In an alternate embodiment, the themes of the physically distressed elements 1118 and the graphically distressed elements may be the same. For example, the physically distressed elements 1118 simulating the effects of rocky terrain could be extended across the backer board 1101 in a graphically distressed element, such as drawings of rocks in motion for example, to form an extended visual element.

It will be appreciated that the configurations and embodiments disclosed herein are exemplary in nature, and that these specific embodiments are not to be considered in a limiting sense, because numerous variations are possible. The components, shapes, colors, etc. described herein are non-limiting examples and it should be understood that each of these features may be changed. For example, a line of products, such as a line of various different types of toy vehicles, may be marketed where a plurality of different packages use different types of extended visual element. In other words, one toy vehicle may have claw mark distress as shown in FIGS. 1-2, while another toy vehicle may have track mark distress as shown in FIGS. 3-4, yet the products may be marketed together and/or displayed together. Further, a plurality of alternative types of distress may be applied to a plurality of co-marketed products, so that when displayed a plurality of distressed packages are visible to a purchaser, thereby enhancing visual impact of a line of related toy products.

The subject matter of the present disclosure includes all novel and nonobvious combinations and subcombinations of the various systems and configurations, and other features, functions, and/or properties disclosed herein. The following claims particularly point out certain combinations and subcombinations regarded as novel and nonobvious. These claims may refer to “an” element or “a first” element or the equivalent thereof. Such claims should be understood to include incorporation of one or more such elements, neither requiring nor excluding two or more such elements. Other combinations and subcombinations of the disclosed features, functions, elements, and/or properties may be claimed through amendment of the present claims or through presentation of new claims in this or a related application. Such claims, whether broader, narrower, equal, or different in scope to the original claims, also are regarded as included within the subject matter of the present disclosure.

Patent Citations
Cited PatentFiling datePublication dateApplicantTitle
US2212397 *Nov 28, 1938Aug 20, 1940Cardoso Gomes BenedictoLipstick display package
US4485920 *Jan 4, 1984Dec 4, 1984Aktiebolaget CerboResealable package
US4781289 *Apr 29, 1988Nov 1, 1988The Drackett CompanySelf-supporting display package
US4901858 *Aug 24, 1988Feb 20, 1990Bristol-Myers Canada, Inc.Self-supporting display blister package
US4905828 *Aug 3, 1989Mar 6, 1990Racing Champions, Inc.Package for trading card and model vehicle
US4945708Jul 31, 1989Aug 7, 1990Tsl IncorporatedBrittle ultraviolet radiation curable protective coating
US5137208Jun 29, 1990Aug 11, 1992Tsl IncorporatedTamper evident package
US5582293 *Jan 5, 1996Dec 10, 1996Kay; NormanThree-dimensional display and packaging device
US5758777 *Jun 19, 1996Jun 2, 1998Racing Champions, Inc.Figurine package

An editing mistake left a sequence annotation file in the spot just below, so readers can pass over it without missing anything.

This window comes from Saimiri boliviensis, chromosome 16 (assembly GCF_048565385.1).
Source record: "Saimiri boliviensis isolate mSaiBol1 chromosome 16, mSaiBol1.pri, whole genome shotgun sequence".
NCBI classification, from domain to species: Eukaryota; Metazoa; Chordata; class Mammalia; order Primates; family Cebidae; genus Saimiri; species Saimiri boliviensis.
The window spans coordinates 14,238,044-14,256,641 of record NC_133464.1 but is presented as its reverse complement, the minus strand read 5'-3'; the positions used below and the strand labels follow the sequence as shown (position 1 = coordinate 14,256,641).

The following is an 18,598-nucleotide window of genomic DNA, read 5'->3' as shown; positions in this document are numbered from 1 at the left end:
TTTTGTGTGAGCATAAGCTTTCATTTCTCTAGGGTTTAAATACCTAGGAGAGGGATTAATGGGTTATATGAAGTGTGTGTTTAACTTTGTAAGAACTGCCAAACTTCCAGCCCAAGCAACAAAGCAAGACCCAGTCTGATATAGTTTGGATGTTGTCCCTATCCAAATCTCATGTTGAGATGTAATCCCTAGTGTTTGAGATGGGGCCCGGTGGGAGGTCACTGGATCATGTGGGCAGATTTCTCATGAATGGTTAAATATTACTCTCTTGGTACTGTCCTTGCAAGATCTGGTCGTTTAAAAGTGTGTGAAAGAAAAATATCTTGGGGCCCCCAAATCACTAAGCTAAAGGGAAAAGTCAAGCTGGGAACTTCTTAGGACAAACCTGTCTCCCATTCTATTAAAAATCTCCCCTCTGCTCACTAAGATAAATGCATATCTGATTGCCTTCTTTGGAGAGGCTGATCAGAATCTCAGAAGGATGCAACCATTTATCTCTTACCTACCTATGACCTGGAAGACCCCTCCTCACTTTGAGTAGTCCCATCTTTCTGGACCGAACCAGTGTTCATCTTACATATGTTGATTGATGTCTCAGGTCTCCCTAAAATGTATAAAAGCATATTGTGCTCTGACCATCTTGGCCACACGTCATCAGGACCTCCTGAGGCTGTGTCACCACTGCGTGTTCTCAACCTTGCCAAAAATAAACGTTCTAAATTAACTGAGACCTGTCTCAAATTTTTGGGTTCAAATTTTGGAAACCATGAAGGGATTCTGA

US5908111 *Aug 7, 1997Jun 1, 1999Purdy; MichaelBlister pack
US6070724 *Apr 7, 1999Jun 6, 2000American Safety RazorPackage with holographic image generating decal
US6152298 *Apr 19, 1999Nov 28, 2000Racing Champions, Inc.Model and shaped card packaging system and method for same
US6409019 *Dec 17, 1999Jun 25, 2002Trendmasters, Inc.Three dimensional packaging
US7021466 *Nov 19, 2002Apr 4, 2006Kimberly-Clark Worldwide, Inc.Flexible packaging bag with visual display feature
USD71588Oct 20, 1925Dec 7, 1926 Johit milton jester
USD167914Oct 23, 1951Oct 7, 1952 Nursing. bottle
USD262652Mar 28, 1979Jan 12, 1982Champion International CorporationAir freshener dispenser
USD274604Apr 26, 1982Jul 10, 1984Armour-Dial, Inc.Bottle
USD299319Apr 24, 1987Jan 10, 1989 Vase or similar article
USD335455Feb 6, 1991May 11, 1993Get A Gripp Ii, Inc.Bottle
USD335456Feb 6, 1991May 11, 1993Get A Gripp Ii, Inc.Bottle
USD338824Aug 31, 1991Aug 31, 1993 Packaged atomizer
USD429166Nov 22, 1999Aug 8, 2000Graham Packaging Company L.P.Bottle dome
USD501362Aug 8, 2003Feb 1, 2005Gsi Sports Products, Inc.Water bottle
USD507746Apr 22, 2004Jul 26, 2005Yoshino Kogyosho Co., Ltd.Bottle
USD509729Sep 7, 2004Sep 20, 2005Jon ProudfitPackaging and display box for a TV game controller
Referenced by
Citing PatentFiling datePublication dateApplicantTitle
US7854373 *Oct 23, 2007Dec 21, 2010Obo Pro.2 Inc.Packing box for headphones
US8118189 *Dec 14, 2007Feb 21, 2012Cups Unlimited, LlcTemperature-indicating sleeve and related container
US8251214 *Oct 24, 2008Aug 28, 2012Meadwestvaco CorporationMethod for providing background graphics on blister card
US20130270136 *Mar 15, 2013Oct 17, 2013Robert Bosch GmbhPackaging system and manufacturing thereof
Classifications
U.S. Classification206/459.5, 206/806, 206/469, 206/471
International ClassificationB65D85/00
Cooperative ClassificationB65D75/366, B65D2203/00, Y10S206/806
European ClassificationB65D75/36F
Legal Events
DateCodeEventDescription
May 10, 2013FPAYFee payment
Year of fee payment: 4
Oct 19, 2010CCCertificate of correction
Aug 1, 2006ASAssignment
Owner name: MATTEL, INC., CALIFORNIA
Free format text: ASSIGNMENT OF ASSIGNORS INTEREST;ASSIGNOR:O KEEFE, BILL;REEL/FRAME:018041/0342
Effective date: 20060628